Why Does My Husband Watch So Much TV?

April 6, 2015

in Uncategorized

“Religion is the opiate of the masses.” ~ Karl Marx

“Karl never saw television!” ~ Me

Bored man watching TV © imageegami | dollarphotoclub.com

I used to watch a good deal of television. Aside from what I watched with Lori, when I was working nights I would often rent a movie to watch and unwind before I went to bed. I gradually realised how much of my life I was sacrificing to television and made changes. Now Lori and I usually watch one show (45 minutes as we usually avoid commercials) a night. Sometimes I still think it’s too much, but we do it together to relax, and it gives us some interesting conversation.

All of the above to say I get watching a lot of television. I think “relaxing” and “unwinding” are mostly excuses. Granted most of us are far too busy and stressed, but television is more of a way of hiding than anything else. It’s a way to numb out our minds so we can stop thinking about the things we don’t want to think about. I think men are both better at this numbing and more desirous of doing it, which may make us particularly susceptible.

I think one of the major underlying issues is running from our sense of failure. Not just failure as you may think of it, we also feel we have failed because we have let life get away from us. Too much boring life and not enough adventure is something any man wants to forget. Television does more than let us forget, it also allows us to live vicariously. Sports, science fiction, adventure, and some reality TV give us the chance to feel the thrill second hand. It’s not the real thing, but it’s better than nothing, right?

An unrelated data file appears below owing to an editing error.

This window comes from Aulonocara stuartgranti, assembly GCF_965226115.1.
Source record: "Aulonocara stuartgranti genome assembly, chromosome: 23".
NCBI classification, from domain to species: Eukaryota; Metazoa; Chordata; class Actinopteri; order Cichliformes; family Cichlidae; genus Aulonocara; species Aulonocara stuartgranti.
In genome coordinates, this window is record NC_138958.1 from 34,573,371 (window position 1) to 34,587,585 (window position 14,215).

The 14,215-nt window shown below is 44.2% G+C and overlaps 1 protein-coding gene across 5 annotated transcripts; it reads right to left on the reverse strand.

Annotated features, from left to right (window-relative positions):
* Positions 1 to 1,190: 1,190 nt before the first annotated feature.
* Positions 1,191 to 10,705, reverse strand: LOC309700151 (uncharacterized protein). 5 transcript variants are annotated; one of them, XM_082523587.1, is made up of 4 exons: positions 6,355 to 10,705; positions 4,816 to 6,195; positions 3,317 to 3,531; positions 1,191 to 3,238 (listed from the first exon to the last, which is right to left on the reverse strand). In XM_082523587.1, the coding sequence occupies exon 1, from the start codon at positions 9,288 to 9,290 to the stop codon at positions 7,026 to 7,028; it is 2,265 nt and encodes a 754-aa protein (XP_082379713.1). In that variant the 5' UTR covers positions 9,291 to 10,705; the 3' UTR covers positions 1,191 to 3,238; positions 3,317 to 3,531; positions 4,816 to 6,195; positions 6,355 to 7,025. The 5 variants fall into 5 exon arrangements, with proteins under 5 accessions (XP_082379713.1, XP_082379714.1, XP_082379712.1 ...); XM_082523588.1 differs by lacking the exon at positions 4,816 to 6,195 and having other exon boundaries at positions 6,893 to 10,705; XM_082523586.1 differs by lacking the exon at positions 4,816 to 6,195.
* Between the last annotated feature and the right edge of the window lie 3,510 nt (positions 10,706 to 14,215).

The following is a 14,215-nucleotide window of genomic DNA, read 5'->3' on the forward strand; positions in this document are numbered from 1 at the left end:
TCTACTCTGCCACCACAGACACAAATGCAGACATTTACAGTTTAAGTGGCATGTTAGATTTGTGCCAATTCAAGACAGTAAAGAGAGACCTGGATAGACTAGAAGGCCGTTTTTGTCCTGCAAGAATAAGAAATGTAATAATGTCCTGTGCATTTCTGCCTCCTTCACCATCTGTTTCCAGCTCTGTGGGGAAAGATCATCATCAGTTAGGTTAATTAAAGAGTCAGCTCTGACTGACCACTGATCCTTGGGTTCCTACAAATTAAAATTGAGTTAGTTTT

Of course, it’s actually worse than nothing because it eats our time and saps our motivation. Rather than getting out there and doing something new and exciting, we watch others do new and exciting things. I have mentioned men’s need for adventure a number of times on this blog. A lack of adventure may be a cause of his excessive TV watching, and a bit of adventure could get him away from the TV. 

~ Paul – I’m XY, and I’ve decided I have better things to do!

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{ 12 comments… read them below or add one }

Dr Richard Norris April 6, 2015 at 1:55 am

We stopped watching TV 17 years ago, so this is a non issue for us. However, we men do watch way too much TV.

Here’s an article I wrote on it’s impact on family life.

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Paul Byerly April 6, 2015 at 11:23 am

Great article – thanks!
34 hours? I don’t think I did that at my worst! Now it would take me almost two months to rack up that much tube time.
According to a fairly recent study (http://tcrn.ch/19Z4dNb) women spend more time watching TV than men. I would bet this is not apples to apples. Men can sit down and not move for hours, while women often have the TV as they do other things. I know women who can’t cook without the TV going, but they are still getting a meal made.